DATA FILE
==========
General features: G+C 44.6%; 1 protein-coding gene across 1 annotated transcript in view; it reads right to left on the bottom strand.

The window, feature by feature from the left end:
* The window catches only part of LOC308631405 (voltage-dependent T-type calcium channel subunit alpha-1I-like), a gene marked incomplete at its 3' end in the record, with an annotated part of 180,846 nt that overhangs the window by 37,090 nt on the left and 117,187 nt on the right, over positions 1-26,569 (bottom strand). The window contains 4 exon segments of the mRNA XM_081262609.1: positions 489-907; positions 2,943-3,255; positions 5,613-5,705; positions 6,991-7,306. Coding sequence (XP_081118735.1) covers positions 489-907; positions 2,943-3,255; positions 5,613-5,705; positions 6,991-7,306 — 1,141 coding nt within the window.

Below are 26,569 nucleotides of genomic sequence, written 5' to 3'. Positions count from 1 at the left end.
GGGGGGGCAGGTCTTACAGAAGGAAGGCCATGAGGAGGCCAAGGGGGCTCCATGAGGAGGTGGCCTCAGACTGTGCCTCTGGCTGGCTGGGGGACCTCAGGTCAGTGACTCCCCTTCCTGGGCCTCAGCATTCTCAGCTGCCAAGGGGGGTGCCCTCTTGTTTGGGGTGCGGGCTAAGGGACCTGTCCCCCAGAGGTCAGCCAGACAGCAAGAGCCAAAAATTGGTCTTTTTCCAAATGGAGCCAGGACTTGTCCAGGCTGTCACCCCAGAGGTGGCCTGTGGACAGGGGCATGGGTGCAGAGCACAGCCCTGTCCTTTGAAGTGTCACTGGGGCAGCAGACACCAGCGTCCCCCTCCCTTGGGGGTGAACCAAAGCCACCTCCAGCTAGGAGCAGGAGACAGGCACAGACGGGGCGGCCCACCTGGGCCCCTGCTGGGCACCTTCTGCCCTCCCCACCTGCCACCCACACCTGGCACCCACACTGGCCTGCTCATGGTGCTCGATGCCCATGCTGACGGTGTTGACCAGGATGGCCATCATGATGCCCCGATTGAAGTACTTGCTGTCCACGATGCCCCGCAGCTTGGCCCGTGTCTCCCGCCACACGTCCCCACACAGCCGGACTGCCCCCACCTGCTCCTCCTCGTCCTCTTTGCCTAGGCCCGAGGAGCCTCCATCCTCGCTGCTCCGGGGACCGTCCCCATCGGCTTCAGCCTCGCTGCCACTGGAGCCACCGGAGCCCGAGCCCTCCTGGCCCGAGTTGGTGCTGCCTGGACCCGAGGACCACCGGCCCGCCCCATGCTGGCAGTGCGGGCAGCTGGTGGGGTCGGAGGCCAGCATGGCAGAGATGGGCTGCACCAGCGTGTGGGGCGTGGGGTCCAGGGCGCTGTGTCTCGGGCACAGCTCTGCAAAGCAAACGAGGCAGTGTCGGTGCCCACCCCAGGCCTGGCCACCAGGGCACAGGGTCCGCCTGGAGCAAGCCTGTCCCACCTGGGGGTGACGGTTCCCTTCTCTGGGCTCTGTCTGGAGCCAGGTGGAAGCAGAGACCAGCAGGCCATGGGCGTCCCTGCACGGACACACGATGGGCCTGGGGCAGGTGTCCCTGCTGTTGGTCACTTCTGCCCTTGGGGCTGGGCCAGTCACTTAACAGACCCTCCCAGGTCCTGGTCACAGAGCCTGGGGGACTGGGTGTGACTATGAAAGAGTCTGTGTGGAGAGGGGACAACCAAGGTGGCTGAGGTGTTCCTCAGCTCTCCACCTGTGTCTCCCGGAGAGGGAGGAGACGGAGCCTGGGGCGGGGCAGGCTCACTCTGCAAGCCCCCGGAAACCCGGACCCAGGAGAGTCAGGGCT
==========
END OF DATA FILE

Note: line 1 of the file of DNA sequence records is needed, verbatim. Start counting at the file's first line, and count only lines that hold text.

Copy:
General features: G+C 44.6%; 1 protein-coding gene across 1 annotated transcript in view; it reads right to left on the bottom strand.